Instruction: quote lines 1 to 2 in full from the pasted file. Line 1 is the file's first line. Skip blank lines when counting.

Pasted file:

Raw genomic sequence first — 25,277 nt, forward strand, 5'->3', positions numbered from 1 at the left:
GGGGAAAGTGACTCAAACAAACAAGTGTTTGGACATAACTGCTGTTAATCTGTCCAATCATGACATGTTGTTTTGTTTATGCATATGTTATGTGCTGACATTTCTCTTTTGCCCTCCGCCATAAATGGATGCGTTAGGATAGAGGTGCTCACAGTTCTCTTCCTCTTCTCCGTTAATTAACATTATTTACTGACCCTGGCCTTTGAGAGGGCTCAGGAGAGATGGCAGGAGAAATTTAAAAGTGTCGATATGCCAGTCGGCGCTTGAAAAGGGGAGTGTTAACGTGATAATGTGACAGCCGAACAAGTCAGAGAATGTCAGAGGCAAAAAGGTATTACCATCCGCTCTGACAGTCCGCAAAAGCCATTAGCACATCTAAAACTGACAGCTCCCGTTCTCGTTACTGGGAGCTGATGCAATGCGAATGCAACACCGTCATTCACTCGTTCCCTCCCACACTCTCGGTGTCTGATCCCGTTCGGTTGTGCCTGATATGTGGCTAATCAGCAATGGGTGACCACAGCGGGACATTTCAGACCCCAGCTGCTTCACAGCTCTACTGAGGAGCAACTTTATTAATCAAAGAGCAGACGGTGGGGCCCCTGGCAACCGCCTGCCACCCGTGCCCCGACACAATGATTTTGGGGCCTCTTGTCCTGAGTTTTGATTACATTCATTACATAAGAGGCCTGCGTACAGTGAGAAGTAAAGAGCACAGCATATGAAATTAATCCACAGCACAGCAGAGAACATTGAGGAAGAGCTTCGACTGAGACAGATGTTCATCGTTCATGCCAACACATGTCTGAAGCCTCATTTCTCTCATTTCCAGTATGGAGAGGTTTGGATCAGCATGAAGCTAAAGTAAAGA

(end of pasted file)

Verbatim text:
Raw genomic sequence first — 25,277 nt, forward strand, 5'->3', positions numbered from 1 at the left:
GGGGAAAGTGACTCAAACAAACAAGTGTTTGGACATAACTGCTGTTAATCTGTCCAATCATGACATGTTGTTTTGTTTATGCATATGTTATGTGCTGACATTTCTCTTTTGCCCTCCGCCATAAATGGATGCGTTAGGATAGAGGTGCTCACAGTTCTCTTCCTCTTCTCCGTTAATTAACATTATTTACTGACCCTGGCCTTTGAGAGGGCTCAGGAGAGATGGCAGGAGAAATTTAAAAGTGTCGATATGCCAGTCGGCGCTTGAAAAGGGGAGTGTTAACGTGATAATGTGACAGCCGAACAAGTCAGAGAATGTCAGAGGCAAAAAGGTATTACCATCCGCTCTGACAGTCCGCAAAAGCCATTAGCACATCTAAAACTGACAGCTCCCGTTCTCGTTACTGGGAGCTGATGCAATGCGAATGCAACACCGTCATTCACTCGTTCCCTCCCACACTCTCGGTGTCTGATCCCGTTCGGTTGTGCCTGATATGTGGCTAATCAGCAATGGGTGACCACAGCGGGACATTTCAGACCCCAGCTGCTTCACAGCTCTACTGAGGAGCAACTTTATTAATCAAAGAGCAGACGGTGGGGCCCCTGGCAACCGCCTGCCACCCGTGCCCCGACACAATGATTTTGGGGCCTCTTGTCCTGAGTTTTGATTACATTCATTACATAAGAGGCCTGCGTACAGTGAGAAGTAAAGAGCACAGCATATGAAATTAATCCACAGCACAGCAGAGAACATTGAGGAAGAGCTTCGACTGAGACAGATGTTCATCGTTCATGCCAACACATGTCTGAAGCCTCATTTCTCTCATTTCCAGTATGGAGAGGTTTGGATCAGCATGAAGCTAAAGTAAAGA